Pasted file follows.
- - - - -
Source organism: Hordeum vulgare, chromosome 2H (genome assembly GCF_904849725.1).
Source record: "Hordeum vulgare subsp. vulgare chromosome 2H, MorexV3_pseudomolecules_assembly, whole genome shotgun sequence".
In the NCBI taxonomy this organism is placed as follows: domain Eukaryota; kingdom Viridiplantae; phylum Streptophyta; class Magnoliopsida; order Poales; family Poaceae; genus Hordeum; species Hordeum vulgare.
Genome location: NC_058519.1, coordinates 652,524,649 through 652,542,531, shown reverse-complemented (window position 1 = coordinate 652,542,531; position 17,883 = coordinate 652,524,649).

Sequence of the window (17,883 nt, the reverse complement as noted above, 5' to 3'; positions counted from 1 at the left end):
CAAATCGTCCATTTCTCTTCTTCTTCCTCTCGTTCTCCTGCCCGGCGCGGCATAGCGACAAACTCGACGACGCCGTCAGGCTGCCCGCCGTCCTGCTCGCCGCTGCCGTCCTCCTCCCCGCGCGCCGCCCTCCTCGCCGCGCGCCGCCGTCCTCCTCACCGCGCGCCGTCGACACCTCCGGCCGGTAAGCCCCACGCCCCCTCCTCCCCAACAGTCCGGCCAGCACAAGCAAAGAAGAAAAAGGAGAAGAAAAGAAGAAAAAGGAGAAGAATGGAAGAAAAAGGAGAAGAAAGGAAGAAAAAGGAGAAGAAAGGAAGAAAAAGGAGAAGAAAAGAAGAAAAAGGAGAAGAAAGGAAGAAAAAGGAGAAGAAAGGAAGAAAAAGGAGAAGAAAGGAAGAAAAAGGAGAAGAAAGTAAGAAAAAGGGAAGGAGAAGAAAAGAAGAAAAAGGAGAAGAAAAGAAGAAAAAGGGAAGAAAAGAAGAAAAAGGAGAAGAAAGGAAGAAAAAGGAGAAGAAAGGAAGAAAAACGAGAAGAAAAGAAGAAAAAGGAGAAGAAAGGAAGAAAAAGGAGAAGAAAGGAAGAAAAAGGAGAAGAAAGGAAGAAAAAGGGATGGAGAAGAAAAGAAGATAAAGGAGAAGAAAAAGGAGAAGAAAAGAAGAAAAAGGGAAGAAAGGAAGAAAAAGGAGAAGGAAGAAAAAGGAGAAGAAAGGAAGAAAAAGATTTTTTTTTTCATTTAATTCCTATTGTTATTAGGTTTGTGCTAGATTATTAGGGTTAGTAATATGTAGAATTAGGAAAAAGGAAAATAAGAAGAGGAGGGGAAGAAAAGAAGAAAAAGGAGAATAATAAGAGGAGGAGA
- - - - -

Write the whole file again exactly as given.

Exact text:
Source organism: Hordeum vulgare, chromosome 2H (genome assembly GCF_904849725.1).
Source record: "Hordeum vulgare subsp. vulgare chromosome 2H, MorexV3_pseudomolecules_assembly, whole genome shotgun sequence".
In the NCBI taxonomy this organism is placed as follows: domain Eukaryota; kingdom Viridiplantae; phylum Streptophyta; class Magnoliopsida; order Poales; family Poaceae; genus Hordeum; species Hordeum vulgare.
Genome location: NC_058519.1, coordinates 652,524,649 through 652,542,531, shown reverse-complemented (window position 1 = coordinate 652,542,531; position 17,883 = coordinate 652,524,649).

Sequence of the window (17,883 nt, the reverse complement as noted above, 5' to 3'; positions counted from 1 at the left end):
CAAATCGTCCATTTCTCTTCTTCTTCCTCTCGTTCTCCTGCCCGGCGCGGCATAGCGACAAACTCGACGACGCCGTCAGGCTGCCCGCCGTCCTGCTCGCCGCTGCCGTCCTCCTCCCCGCGCGCCGCCCTCCTCGCCGCGCGCCGCCGTCCTCCTCACCGCGCGCCGTCGACACCTCCGGCCGGTAAGCCCCACGCCCCCTCCTCCCCAACAGTCCGGCCAGCACAAGCAAAGAAGAAAAAGGAGAAGAAAAGAAGAAAAAGGAGAAGAATGGAAGAAAAAGGAGAAGAAAGGAAGAAAAAGGAGAAGAAAGGAAGAAAAAGGAGAAGAAAAGAAGAAAAAGGAGAAGAAAGGAAGAAAAAGGAGAAGAAAGGAAGAAAAAGGAGAAGAAAGGAAGAAAAAGGAGAAGAAAGTAAGAAAAAGGGAAGGAGAAGAAAAGAAGAAAAAGGAGAAGAAAAGAAGAAAAAGGGAAGAAAAGAAGAAAAAGGAGAAGAAAGGAAGAAAAAGGAGAAGAAAGGAAGAAAAACGAGAAGAAAAGAAGAAAAAGGAGAAGAAAGGAAGAAAAAGGAGAAGAAAGGAAGAAAAAGGAGAAGAAAGGAAGAAAAAGGGATGGAGAAGAAAAGAAGATAAAGGAGAAGAAAAAGGAGAAGAAAAGAAGAAAAAGGGAAGAAAGGAAGAAAAAGGAGAAGGAAGAAAAAGGAGAAGAAAGGAAGAAAAAGATTTTTTTTTTCATTTAATTCCTATTGTTATTAGGTTTGTGCTAGATTATTAGGGTTAGTAATATGTAGAATTAGGAAAAAGGAAAATAAGAAGAGGAGGGGAAGAAAAGAAGAAAAAGGAGAATAATAAGAGGAGGAGA